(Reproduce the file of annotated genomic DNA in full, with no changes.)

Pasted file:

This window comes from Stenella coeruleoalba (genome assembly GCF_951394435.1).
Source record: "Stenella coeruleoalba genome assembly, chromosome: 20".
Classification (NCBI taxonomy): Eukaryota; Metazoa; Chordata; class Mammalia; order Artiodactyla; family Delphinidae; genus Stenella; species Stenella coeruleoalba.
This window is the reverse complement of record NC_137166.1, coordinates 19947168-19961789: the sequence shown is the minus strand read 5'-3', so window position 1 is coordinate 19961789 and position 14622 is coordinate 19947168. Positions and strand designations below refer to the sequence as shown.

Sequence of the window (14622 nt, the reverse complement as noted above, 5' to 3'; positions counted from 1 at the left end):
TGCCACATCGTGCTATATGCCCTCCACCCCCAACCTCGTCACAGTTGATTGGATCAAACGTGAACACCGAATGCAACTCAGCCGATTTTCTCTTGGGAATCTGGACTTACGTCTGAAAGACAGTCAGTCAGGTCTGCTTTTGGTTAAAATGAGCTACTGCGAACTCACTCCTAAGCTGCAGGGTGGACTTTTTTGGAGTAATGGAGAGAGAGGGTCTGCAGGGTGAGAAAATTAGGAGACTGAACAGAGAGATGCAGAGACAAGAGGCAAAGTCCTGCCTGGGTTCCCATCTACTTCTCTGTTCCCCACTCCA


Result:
This window comes from Stenella coeruleoalba (genome assembly GCF_951394435.1).
Source record: "Stenella coeruleoalba genome assembly, chromosome: 20".
Classification (NCBI taxonomy): Eukaryota; Metazoa; Chordata; class Mammalia; order Artiodactyla; family Delphinidae; genus Stenella; species Stenella coeruleoalba.
This window is the reverse complement of record NC_137166.1, coordinates 19947168-19961789: the sequence shown is the minus strand read 5'-3', so window position 1 is coordinate 19961789 and position 14622 is coordinate 19947168. Positions and strand designations below refer to the sequence as shown.

Sequence of the window (14622 nt, the reverse complement as noted above, 5' to 3'; positions counted from 1 at the left end):
TGCCACATCGTGCTATATGCCCTCCACCCCCAACCTCGTCACAGTTGATTGGATCAAACGTGAACACCGAATGCAACTCAGCCGATTTTCTCTTGGGAATCTGGACTTACGTCTGAAAGACAGTCAGTCAGGTCTGCTTTTGGTTAAAATGAGCTACTGCGAACTCACTCCTAAGCTGCAGGGTGGACTTTTTTGGAGTAATGGAGAGAGAGGGTCTGCAGGGTGAGAAAATTAGGAGACTGAACAGAGAGATGCAGAGACAAGAGGCAAAGTCCTGCCTGGGTTCCCATCTACTTCTCTGTTCCCCACTCCA